January 15, 16
How often do you get the chance to see an Ancient Roman slave break out into song while wooing an obstinate woman and earning his freedom? If your answer is “never,” you may want to buy a ticket to A Funny Thing Happened on the Way to the Forum, a true musical masterpiece presented by the local theater company Little Radical Theatrics. Known as one of the most sidesplitting productions in the annals of Broadway, this musical written by Steven Sondheim details the trials and tribulations of Pseudolus, who hopes to earn his freedom by wooing a beautiful courtesan for his hapless master, Hero. Hysterical mishaps and mistaken identities ensure in this production infused with new life by director Michael J. Mirra.
Although Bob Marley is no longer with us, his uplifting music still inspires countless individuals to this day. This includes children, who can now experience the timeless songs of this reggae legend during Three Little Birds, a new children’s musical based on a book by Marley’s daughter Cedella. Onstage at the Ridgefield Playhouse, the reggae-influenced show features colorful costumes, nods to Jamaican culture, and a heaping helping of songs by the musical maestro himself, including such hits as “Jammin’,” “Is This Love,” and, of course, “Three Little Birds.” Telling the story of a young man overcoming his fear of the outdoors, Three Little Birds offers joyous music and an uplifting message for both children and children at heart.
In the 1960s, The 5th Dimension topped the charts with an eclectic, genre-spanning blend of pop, soul, jazz, and other styles that came to be known collectively as “Champagne Soul.” The quintet garnered seven Grammy Awards and sold more than 25 million albums during their illustrious run. For the past several years, the group, now fronted by original member Florence LaRue, has been touring as The 5th Dimension Featuring Florence LaRue, and they still thrill audiences with their many hits, like “Aquarius/Let the Sun Shine In,” “Up, Up, and Away,” and “Wedding Bell Blues.” In their performance at the Tarrytown Music Hall, the group will likely sing these and many other much-loved tunes.
Those who assume raunchy card games, Chekhov plays, and strong drinks have nothing in common should head over to Molly Spillane’s in Mamaroneck for Three Day Hangover’s Drunkle Vanya. Hosted by the Emelin Theatre, this special event combines the popular game Cards Against Humanity with the celebrated drama Uncle Vanya to hilarious effect. Audience participation is heartily encouraged at this three-day production set in a bar adjacent to the Emelin Theatre, where guests 21 and over are invited to sling back a few drinks, play various games, dance, engage in practical jokes, and even do a little acting. Suffice it to say, laughs will not be in short supply at this wholly unique dramatic experience.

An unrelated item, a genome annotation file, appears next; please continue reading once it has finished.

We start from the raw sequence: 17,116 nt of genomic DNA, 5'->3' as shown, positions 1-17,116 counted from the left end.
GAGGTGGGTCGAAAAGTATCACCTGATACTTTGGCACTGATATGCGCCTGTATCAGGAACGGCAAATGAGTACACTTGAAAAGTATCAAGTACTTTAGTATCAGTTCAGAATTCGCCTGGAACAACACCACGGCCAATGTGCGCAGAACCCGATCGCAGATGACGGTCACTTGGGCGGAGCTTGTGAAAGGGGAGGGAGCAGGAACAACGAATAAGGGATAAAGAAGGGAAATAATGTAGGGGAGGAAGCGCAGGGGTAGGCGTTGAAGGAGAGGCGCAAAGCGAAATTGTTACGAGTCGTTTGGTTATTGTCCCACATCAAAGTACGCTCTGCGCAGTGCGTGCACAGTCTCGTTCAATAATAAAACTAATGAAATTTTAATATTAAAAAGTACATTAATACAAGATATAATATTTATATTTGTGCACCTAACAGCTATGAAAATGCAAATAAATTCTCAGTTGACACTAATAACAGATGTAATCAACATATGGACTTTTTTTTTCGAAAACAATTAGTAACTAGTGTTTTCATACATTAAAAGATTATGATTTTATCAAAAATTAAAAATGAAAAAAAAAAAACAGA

There are legendary cult films, and then there are counterculture movies so wildly popular that they define an entire genre. Enter Sam Raimi’s earth-shattering Evil Dead flicks, which introduced the world to the riotous wisecracks of Bruce Campbell amid a maelstrom of dangerous demons, hungry zombies, and possessed teens. Equal parts comedy and horror, The Evil Dead movies are still unmatched in sheer hilarity and hallucinatory visuals. On January 30, the Alamo Drafthouse Cinema in Yonkers will screen the first two of Raimi’s seminal films back-to-back during their Evil Dead Double Feature. Be prepared for a journey replete with gruesome gore, snarky jokes, and a cabin-full of hilarious horror.
Heralded as one of the greatest dancers in American history, Judith Jamison knows a thing or two about what makes a memorable performance. As an icon who danced with the Alvin Ailey Dance Troupe from 1965 to 1980, Jamison will regale audience members with stories from her past, detailing her setbacks and triumphs, in this talk at Fairfield University’s Quick Center for the Arts. Jamison was chosen by Ailey himself to succeed him as artistic director of his eponymous dance company, and she is the recipient of an Emmy, as well as an American Choreography Award. Jamison will discuss how exactly she danced her way to such prodigious heights and just what she learned along the way.
January 16-April 4
Few art forms are capable of bridging the gaps between craft, high art, and history. Rarely does a medium communicate all the heartbreak and hope of a populace while demonstrating a culture’s creative nuances and utilitarian values. With its combination of image and textile, quilting manages to do just that. The Bruce Museum’s stirring show, And Still We Rise: Race, Culture, and Visual Conversations, examines four centuries of African-American history through the lens of this underappreciated medium. Developed by artists from the International Women of Color Quilter’s Network, this poignant exhibition reveals the struggles and hopes of a deeply marginalized people, with riveting works by over 50 artists.